Pro comparisons and analysis team adjustments for top cornerback prospects
PRO COMPARISON: Richard Sherman, free agent
Richard Sherman…with a longer wingspan and superior straight-line speed.
Sauce stands 6 feet 2 3/4, but his wingspan is 79 3/8 inches. This wingspan is about 4.5 inches greater than its height, which is a significant difference. (Think of 2 inches as a difference that scouts would generally excite about a prospect’s “long arms”.) Gardner’s arm length is 33 1/2 inches. To compare, back at the 2011 NFL Scouting Combine, Sherman was 6-foot-3 with 32-inch arms. Why so much emphasis on weapons? Well, long arms can be more disruptive for wide exits from the line of scrimmage at the point of capture. And if a corner is burned or out of position in terms of hip alignment, the long arms can catch a split second of coverage. It sounds small, but it can be the difference between a pass breakup and a hold (or penalty). Gardner had three interceptions in each of those three Cincinnati seasons, impressive (and surprisingly consistent) ball production for a cornerback who was tested less and less as his star rose. Even more remarkable: According to Pro Football Focus, Sauce hasn’t given up a single touchdown pass in his college career. More than 1,000 cover shots and zero TDs allowed!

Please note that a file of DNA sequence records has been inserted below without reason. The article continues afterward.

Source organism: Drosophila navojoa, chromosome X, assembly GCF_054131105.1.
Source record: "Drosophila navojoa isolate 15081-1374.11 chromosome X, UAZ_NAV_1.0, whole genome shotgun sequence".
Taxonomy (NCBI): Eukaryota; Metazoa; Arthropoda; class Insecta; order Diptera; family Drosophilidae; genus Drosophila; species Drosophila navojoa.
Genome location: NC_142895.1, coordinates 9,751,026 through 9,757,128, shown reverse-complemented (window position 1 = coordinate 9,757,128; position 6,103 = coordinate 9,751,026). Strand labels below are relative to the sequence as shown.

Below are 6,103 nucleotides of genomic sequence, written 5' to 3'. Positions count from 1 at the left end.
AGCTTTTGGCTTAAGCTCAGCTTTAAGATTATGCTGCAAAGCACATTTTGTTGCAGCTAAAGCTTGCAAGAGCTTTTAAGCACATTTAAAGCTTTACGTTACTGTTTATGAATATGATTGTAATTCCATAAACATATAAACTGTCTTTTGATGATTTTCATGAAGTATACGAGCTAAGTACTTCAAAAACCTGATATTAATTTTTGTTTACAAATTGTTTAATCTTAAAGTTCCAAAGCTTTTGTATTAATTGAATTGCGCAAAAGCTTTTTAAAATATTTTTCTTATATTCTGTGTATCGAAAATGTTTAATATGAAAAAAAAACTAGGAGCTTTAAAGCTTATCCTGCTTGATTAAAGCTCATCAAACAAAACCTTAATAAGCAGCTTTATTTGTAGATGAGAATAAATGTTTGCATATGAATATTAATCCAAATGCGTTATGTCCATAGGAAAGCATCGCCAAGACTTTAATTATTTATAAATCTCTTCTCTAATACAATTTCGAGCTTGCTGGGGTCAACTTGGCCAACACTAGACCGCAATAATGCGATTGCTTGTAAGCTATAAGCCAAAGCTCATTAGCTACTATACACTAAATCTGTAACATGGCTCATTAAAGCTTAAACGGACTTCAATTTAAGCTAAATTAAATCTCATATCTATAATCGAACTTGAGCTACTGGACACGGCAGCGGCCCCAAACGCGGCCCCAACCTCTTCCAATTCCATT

While Sherman ran a 4.54 40-yard dash at the combine, Gardner checked in at a speedy 4.41. Additionally, Computer Vision shows that Gardner’s speed and ability to turn his hips to accommodate routes ranks in the 99th percentile of all corners that are at least 6-2 in my sample of 20 seasons. Sherman ranks in the 93rd percentile in this same metric. Antonio Cromartie — another multiple-time Pro Bowler — also appears as a comp for Gardner, despite only ranking in the 80th percentile in game speed when turning his hips.
TEAM CUP: New York Jets
The Jets, who hold a pair of top-10 picks (Nos. 4 and 10), just ranked 30th in passing yards allowed (259.4) and 31st in passer rating allowed (103.2 ) last season. Did I mention the D also ranked dead last in total yards and total points allowed? Robert Saleh needs more difference makers on this side of the ball. The sauce does the job perfectly. PFF’s college rankings date back to 2014, and in that time they’ve recorded just 13 instances of an FBS corner allowing a passer rating below 40 for a season. Gardner explains Three of them. His career college passer rating allowed: a miniscule 31.8, which led the FBS from 2019-2021 (min. 100 targets).